The wind was picking up. Above 13000' where the slope angle eases off, is where the wind really made itself known. We anticipated an easy trudge across a lower angle slope before reaching the ice step. With the wind (predicted to be in the 40's) the trek became just an effort to stand up. It was around 9:30 am and we set a belay so Scott could lead out on the step. He led up and over and brought me up. I had put on my poofy jacket to belay, but could not take it off to continue climbing. It was a shame. Prior to the wind I felt I had properly dressed for the climb. The climbing was not too difficult, but the wind, lack of sleep and heavy packs made the WI2 feel much more difficult than it really was.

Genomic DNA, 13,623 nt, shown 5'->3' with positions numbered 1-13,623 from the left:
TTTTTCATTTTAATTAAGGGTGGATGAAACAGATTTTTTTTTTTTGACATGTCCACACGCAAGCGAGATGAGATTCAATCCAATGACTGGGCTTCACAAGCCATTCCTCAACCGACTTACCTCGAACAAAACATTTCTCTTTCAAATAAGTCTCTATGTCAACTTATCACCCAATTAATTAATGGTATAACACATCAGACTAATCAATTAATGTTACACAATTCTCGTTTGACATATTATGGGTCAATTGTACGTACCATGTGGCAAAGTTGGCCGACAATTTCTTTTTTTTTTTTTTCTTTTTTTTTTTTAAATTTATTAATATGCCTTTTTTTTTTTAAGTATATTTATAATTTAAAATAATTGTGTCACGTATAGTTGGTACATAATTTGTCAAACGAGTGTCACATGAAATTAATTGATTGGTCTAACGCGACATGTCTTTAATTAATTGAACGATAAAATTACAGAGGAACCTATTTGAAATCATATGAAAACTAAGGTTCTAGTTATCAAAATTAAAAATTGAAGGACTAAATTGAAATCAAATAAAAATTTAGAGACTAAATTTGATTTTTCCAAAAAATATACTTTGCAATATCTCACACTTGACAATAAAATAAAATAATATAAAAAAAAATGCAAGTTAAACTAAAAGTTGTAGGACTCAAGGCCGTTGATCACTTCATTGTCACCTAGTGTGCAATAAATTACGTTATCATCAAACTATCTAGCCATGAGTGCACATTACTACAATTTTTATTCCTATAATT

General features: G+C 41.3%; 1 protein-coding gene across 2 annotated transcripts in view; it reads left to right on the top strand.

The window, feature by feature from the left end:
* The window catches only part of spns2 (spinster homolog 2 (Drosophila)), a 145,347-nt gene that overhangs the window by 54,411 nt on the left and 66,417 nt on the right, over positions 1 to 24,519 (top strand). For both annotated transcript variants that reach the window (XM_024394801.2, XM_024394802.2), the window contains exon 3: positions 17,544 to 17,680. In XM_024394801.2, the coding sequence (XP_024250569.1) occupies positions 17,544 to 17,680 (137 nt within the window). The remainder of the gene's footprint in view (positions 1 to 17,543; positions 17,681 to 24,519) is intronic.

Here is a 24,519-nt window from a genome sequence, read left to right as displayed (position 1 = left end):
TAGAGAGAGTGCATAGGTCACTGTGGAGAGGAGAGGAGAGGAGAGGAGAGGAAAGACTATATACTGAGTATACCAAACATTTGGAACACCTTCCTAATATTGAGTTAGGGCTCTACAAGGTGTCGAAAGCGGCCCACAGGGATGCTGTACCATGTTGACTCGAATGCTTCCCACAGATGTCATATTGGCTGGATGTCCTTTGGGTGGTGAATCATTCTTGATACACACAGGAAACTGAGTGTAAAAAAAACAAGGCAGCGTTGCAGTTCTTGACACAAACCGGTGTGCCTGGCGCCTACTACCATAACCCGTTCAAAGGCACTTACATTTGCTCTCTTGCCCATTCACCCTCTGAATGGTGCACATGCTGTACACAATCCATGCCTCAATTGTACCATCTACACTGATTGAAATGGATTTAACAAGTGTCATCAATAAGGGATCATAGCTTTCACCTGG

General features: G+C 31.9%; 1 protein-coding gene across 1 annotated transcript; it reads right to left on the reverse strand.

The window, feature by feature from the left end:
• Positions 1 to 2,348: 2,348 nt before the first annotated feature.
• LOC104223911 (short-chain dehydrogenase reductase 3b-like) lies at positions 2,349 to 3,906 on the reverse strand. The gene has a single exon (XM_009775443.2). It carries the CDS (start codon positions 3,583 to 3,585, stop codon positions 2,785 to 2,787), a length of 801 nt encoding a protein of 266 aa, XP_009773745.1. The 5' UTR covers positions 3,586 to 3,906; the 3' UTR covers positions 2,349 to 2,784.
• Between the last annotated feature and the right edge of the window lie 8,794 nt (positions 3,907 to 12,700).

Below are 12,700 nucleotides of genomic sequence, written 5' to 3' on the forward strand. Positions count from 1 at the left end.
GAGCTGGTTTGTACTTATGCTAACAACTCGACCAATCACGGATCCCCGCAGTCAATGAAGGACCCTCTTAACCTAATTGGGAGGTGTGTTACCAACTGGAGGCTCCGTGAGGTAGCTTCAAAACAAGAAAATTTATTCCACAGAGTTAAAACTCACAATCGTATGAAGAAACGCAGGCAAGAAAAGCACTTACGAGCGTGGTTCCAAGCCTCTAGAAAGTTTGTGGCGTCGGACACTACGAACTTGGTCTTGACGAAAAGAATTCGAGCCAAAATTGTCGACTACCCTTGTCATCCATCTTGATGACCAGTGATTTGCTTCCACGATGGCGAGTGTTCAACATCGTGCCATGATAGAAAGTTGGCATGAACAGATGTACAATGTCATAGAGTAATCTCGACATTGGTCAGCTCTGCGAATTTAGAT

I led out on a short pitch of ice traverse and brought Scott in. We hoped to simul climb to the Liberty Cap summit from there, but he stopped on the next slope and set a belay. There was a short pitch of ice that had to be climbed to reach the ridge to the top. I lead through the rest of the ice and decided to set a belay just below the ridge to avoid the worsening wind. (By now what was exposed of my face was getting pelted with spin drift.) This was increased by the couple catching and passing us creating more loose snow to blow around. I brought Scott up and he headed to the ridge. He attempted to yell something to me, but I could not hear. I could barely look in his direction due to the wind. He was maybe thirty feet away. I waved at him to continue and he disappeared over the ridge.